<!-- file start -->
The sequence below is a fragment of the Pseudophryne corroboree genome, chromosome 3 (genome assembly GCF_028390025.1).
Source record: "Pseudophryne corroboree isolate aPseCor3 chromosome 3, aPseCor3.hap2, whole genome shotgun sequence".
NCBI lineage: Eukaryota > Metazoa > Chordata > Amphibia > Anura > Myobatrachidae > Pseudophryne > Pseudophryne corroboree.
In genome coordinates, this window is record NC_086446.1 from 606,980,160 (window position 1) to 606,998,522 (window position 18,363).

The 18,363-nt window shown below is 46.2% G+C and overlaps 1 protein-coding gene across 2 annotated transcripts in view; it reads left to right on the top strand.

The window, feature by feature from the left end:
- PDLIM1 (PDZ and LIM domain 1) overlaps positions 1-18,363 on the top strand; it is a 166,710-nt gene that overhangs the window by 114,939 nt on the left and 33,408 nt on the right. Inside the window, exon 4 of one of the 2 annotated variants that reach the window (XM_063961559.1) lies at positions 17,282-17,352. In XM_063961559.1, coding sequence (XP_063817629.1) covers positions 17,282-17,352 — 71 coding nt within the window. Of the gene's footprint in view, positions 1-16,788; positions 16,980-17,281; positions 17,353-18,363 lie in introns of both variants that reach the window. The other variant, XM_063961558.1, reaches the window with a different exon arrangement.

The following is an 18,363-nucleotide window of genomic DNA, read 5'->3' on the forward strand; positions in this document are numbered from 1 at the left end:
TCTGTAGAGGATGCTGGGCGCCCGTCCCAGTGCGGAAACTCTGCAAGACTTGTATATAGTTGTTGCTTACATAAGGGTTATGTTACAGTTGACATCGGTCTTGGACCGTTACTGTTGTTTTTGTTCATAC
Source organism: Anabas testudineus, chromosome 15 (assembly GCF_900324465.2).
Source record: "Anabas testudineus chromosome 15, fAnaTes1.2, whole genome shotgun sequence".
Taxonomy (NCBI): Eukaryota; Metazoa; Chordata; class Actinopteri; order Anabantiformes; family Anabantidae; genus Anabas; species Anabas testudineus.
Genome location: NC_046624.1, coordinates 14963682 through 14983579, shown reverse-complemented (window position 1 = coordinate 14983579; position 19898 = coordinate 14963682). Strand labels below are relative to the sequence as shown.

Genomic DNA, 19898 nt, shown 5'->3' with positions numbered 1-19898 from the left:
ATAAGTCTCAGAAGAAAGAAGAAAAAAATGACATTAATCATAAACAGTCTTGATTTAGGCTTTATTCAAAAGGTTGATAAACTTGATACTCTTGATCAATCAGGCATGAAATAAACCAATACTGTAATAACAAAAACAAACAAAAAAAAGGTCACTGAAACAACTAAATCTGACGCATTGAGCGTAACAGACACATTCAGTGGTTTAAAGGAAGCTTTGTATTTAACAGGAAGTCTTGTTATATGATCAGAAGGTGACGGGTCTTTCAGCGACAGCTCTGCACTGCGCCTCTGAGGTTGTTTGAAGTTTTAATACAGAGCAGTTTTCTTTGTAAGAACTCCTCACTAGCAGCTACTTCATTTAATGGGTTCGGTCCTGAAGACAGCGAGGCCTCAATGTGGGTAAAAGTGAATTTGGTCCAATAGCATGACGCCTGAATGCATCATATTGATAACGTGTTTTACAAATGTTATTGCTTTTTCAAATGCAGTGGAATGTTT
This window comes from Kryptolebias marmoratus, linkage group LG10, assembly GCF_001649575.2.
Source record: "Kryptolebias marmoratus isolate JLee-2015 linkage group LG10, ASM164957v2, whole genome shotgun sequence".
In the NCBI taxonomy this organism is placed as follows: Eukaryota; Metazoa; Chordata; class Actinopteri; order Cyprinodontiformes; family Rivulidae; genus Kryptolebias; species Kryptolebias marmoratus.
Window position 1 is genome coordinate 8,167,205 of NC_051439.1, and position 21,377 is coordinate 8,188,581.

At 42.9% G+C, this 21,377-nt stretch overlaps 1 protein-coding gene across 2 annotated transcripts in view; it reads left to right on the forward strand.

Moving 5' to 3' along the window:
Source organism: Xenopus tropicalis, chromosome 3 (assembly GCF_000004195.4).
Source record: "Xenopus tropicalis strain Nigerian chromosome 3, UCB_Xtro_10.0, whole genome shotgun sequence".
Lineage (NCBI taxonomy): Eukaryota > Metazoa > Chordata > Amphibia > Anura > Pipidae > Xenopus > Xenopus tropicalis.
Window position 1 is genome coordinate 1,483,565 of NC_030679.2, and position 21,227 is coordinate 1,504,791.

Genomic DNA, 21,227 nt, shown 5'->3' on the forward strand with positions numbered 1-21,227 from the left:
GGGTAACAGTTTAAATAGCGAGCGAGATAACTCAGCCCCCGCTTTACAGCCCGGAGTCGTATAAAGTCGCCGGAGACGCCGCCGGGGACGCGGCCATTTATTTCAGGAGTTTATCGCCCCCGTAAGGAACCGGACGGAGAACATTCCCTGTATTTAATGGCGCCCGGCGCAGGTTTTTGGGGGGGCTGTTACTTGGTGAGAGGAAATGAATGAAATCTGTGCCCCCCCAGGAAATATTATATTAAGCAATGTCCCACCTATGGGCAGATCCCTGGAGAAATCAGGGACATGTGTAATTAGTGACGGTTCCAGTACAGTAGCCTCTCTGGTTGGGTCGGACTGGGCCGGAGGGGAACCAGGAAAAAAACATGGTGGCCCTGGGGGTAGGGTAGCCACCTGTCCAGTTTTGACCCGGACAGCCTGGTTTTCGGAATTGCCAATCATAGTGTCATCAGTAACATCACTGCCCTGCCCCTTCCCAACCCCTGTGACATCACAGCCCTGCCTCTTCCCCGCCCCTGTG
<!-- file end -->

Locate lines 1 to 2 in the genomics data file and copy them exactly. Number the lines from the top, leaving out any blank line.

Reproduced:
The sequence below is a fragment of the Pseudophryne corroboree genome, chromosome 3 (genome assembly GCF_028390025.1).
Source record: "Pseudophryne corroboree isolate aPseCor3 chromosome 3, aPseCor3.hap2, whole genome shotgun sequence".